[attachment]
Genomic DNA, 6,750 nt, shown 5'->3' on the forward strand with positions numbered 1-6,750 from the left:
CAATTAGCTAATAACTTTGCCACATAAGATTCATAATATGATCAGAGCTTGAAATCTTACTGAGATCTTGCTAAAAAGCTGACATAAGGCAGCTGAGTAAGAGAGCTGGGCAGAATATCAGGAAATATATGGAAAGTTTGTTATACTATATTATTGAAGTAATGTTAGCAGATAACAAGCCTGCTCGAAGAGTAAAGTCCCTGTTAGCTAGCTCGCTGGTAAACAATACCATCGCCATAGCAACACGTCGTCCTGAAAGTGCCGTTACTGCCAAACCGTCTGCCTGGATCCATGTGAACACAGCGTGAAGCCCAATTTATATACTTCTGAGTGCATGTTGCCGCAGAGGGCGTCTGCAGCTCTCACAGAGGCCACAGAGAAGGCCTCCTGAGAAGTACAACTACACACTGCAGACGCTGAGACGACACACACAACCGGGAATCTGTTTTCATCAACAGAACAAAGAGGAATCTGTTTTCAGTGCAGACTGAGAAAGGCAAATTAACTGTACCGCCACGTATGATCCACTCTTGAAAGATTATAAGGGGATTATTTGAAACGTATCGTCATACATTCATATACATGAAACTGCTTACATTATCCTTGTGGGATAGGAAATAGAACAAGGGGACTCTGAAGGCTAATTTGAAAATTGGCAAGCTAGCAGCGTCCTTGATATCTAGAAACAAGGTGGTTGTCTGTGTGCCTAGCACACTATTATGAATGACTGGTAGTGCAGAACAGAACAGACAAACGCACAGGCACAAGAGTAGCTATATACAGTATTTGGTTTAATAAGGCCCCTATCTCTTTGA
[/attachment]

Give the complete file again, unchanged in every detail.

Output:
Genomic DNA, 6,750 nt, shown 5'->3' on the forward strand with positions numbered 1-6,750 from the left:
CAATTAGCTAATAACTTTGCCACATAAGATTCATAATATGATCAGAGCTTGAAATCTTACTGAGATCTTGCTAAAAAGCTGACATAAGGCAGCTGAGTAAGAGAGCTGGGCAGAATATCAGGAAATATATGGAAAGTTTGTTATACTATATTATTGAAGTAATGTTAGCAGATAACAAGCCTGCTCGAAGAGTAAAGTCCCTGTTAGCTAGCTCGCTGGTAAACAATACCATCGCCATAGCAACACGTCGTCCTGAAAGTGCCGTTACTGCCAAACCGTCTGCCTGGATCCATGTGAACACAGCGTGAAGCCCAATTTATATACTTCTGAGTGCATGTTGCCGCAGAGGGCGTCTGCAGCTCTCACAGAGGCCACAGAGAAGGCCTCCTGAGAAGTACAACTACACACTGCAGACGCTGAGACGACACACACAACCGGGAATCTGTTTTCATCAACAGAACAAAGAGGAATCTGTTTTCAGTGCAGACTGAGAAAGGCAAATTAACTGTACCGCCACGTATGATCCACTCTTGAAAGATTATAAGGGGATTATTTGAAACGTATCGTCATACATTCATATACATGAAACTGCTTACATTATCCTTGTGGGATAGGAAATAGAACAAGGGGACTCTGAAGGCTAATTTGAAAATTGGCAAGCTAGCAGCGTCCTTGATATCTAGAAACAAGGTGGTTGTCTGTGTGCCTAGCACACTATTATGAATGACTGGTAGTGCAGAACAGAACAGACAAACGCACAGGCACAAGAGTAGCTATATACAGTATTTGGTTTAATAAGGCCCCTATCTCTTTGA